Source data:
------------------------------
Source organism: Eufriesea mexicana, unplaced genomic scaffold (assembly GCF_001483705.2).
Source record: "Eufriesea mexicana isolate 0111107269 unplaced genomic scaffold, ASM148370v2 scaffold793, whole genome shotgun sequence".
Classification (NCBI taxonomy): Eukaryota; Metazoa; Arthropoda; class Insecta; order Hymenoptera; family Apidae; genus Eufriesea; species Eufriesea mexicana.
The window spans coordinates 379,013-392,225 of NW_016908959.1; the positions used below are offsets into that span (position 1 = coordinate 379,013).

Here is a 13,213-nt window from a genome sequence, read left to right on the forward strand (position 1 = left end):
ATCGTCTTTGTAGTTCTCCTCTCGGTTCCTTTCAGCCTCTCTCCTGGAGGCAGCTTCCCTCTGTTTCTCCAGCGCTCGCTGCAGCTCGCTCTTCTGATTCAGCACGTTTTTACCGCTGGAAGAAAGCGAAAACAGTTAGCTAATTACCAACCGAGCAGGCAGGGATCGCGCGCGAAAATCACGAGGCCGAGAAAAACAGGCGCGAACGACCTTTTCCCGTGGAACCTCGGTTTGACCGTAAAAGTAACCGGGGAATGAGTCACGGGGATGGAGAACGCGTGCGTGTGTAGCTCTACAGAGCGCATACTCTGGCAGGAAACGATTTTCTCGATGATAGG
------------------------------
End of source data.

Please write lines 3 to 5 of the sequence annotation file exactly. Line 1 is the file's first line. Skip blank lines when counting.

Classification (NCBI taxonomy): Eukaryota; Metazoa; Arthropoda; class Insecta; order Hymenoptera; family Apidae; genus Eufriesea; species Eufriesea mexicana.
The window spans coordinates 379,013-392,225 of NW_016908959.1; the positions used below are offsets into that span (position 1 = coordinate 379,013).

Here is a 13,213-nt window from a genome sequence, read left to right on the forward strand (position 1 = left end):